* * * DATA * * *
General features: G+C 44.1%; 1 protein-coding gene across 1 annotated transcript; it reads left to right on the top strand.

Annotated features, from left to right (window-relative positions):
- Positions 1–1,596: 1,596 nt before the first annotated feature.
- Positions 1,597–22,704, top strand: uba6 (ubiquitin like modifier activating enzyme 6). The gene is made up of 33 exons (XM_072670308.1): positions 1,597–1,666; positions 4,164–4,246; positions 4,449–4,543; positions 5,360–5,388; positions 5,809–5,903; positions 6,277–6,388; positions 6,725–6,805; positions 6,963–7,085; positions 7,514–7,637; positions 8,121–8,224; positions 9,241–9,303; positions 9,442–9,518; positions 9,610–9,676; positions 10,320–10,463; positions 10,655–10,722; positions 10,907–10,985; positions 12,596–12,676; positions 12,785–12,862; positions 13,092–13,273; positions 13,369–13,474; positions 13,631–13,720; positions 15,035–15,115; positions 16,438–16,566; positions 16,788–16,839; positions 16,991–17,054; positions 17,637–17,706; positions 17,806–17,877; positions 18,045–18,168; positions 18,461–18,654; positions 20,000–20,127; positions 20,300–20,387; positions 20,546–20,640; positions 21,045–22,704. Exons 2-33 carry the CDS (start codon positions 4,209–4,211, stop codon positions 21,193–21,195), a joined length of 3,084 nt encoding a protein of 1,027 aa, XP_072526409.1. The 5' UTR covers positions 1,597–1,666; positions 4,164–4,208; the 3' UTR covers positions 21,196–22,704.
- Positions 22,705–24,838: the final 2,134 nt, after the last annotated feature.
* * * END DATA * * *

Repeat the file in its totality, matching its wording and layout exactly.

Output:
General features: G+C 44.1%; 1 protein-coding gene across 1 annotated transcript; it reads left to right on the top strand.

Annotated features, from left to right (window-relative positions):
- Positions 1–1,596: 1,596 nt before the first annotated feature.
- Positions 1,597–22,704, top strand: uba6 (ubiquitin like modifier activating enzyme 6). The gene is made up of 33 exons (XM_072670308.1): positions 1,597–1,666; positions 4,164–4,246; positions 4,449–4,543; positions 5,360–5,388; positions 5,809–5,903; positions 6,277–6,388; positions 6,725–6,805; positions 6,963–7,085; positions 7,514–7,637; positions 8,121–8,224; positions 9,241–9,303; positions 9,442–9,518; positions 9,610–9,676; positions 10,320–10,463; positions 10,655–10,722; positions 10,907–10,985; positions 12,596–12,676; positions 12,785–12,862; positions 13,092–13,273; positions 13,369–13,474; positions 13,631–13,720; positions 15,035–15,115; positions 16,438–16,566; positions 16,788–16,839; positions 16,991–17,054; positions 17,637–17,706; positions 17,806–17,877; positions 18,045–18,168; positions 18,461–18,654; positions 20,000–20,127; positions 20,300–20,387; positions 20,546–20,640; positions 21,045–22,704. Exons 2-33 carry the CDS (start codon positions 4,209–4,211, stop codon positions 21,193–21,195), a joined length of 3,084 nt encoding a protein of 1,027 aa, XP_072526409.1. The 5' UTR covers positions 1,597–1,666; positions 4,164–4,208; the 3' UTR covers positions 21,196–22,704.
- Positions 22,705–24,838: the final 2,134 nt, after the last annotated feature.